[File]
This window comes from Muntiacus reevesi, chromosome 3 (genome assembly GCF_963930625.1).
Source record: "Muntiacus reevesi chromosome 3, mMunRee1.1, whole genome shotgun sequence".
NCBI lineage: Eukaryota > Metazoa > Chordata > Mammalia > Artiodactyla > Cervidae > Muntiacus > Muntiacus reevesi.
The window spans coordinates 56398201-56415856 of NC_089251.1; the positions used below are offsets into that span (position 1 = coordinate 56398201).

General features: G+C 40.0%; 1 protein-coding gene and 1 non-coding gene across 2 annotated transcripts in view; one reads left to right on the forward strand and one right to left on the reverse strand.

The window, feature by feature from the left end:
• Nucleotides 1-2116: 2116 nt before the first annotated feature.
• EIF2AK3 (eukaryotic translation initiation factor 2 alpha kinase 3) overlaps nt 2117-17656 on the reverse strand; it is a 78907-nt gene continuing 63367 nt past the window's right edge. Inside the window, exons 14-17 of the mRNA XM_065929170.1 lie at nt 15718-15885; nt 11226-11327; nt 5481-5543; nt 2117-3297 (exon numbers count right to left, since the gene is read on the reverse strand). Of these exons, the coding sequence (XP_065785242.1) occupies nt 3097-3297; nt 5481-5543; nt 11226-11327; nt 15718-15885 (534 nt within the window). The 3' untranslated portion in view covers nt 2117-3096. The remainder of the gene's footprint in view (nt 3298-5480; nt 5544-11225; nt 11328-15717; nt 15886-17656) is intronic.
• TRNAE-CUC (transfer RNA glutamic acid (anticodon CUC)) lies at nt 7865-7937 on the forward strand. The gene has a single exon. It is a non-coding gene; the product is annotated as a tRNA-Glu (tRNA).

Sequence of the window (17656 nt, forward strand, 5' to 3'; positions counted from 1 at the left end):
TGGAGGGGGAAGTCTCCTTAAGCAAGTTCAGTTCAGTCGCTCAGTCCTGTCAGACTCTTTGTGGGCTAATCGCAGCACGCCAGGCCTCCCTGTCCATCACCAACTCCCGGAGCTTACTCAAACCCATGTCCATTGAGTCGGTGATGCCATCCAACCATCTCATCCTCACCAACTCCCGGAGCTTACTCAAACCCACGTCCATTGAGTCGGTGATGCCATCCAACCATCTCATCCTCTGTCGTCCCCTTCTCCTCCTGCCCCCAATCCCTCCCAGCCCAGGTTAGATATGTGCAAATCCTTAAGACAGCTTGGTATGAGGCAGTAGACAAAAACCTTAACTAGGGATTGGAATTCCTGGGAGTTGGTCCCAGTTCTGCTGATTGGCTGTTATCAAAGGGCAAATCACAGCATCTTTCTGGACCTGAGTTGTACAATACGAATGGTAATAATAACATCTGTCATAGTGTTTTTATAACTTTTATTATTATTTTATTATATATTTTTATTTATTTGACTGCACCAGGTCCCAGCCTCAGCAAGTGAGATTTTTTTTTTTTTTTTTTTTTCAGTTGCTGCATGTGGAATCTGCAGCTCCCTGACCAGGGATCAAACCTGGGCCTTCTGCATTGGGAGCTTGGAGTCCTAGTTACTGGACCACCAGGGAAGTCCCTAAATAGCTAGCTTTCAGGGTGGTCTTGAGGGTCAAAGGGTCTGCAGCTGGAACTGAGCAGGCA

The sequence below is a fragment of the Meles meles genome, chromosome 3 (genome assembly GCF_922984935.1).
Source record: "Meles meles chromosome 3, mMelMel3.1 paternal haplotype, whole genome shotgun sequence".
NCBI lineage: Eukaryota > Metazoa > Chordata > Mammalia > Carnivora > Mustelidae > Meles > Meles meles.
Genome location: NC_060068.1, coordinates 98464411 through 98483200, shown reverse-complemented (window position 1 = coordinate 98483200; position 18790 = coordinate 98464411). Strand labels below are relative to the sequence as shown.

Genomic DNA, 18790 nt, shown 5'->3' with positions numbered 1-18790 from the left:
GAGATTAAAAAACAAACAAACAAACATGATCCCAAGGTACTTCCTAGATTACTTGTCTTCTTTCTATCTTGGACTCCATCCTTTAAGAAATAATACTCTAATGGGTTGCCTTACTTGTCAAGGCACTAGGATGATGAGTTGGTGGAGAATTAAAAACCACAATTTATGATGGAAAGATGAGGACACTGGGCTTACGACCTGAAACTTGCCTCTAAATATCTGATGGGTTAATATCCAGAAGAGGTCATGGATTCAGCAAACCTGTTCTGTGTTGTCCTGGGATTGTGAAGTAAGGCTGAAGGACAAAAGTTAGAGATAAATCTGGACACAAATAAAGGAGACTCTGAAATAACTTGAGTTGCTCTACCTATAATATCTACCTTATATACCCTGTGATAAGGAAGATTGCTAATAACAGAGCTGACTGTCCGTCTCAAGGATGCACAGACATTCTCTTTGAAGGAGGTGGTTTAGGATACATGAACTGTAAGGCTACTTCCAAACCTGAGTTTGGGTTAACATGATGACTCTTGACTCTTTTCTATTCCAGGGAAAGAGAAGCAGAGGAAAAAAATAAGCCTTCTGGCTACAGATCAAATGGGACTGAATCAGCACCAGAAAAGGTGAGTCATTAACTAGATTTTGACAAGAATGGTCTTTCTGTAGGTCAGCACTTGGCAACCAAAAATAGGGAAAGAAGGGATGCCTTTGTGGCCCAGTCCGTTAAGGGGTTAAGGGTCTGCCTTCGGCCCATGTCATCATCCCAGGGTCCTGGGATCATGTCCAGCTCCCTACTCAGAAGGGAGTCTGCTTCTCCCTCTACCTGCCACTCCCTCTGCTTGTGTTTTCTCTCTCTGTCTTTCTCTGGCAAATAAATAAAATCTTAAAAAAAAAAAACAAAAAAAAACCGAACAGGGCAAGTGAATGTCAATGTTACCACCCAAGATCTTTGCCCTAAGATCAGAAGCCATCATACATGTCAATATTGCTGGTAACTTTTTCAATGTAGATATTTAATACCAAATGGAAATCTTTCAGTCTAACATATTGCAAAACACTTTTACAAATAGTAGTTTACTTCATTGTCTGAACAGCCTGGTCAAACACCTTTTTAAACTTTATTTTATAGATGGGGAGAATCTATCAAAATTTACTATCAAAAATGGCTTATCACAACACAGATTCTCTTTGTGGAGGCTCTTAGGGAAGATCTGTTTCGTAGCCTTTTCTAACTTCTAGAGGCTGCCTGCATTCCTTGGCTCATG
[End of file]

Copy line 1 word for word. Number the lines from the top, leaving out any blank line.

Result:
This window comes from Muntiacus reevesi, chromosome 3 (genome assembly GCF_963930625.1).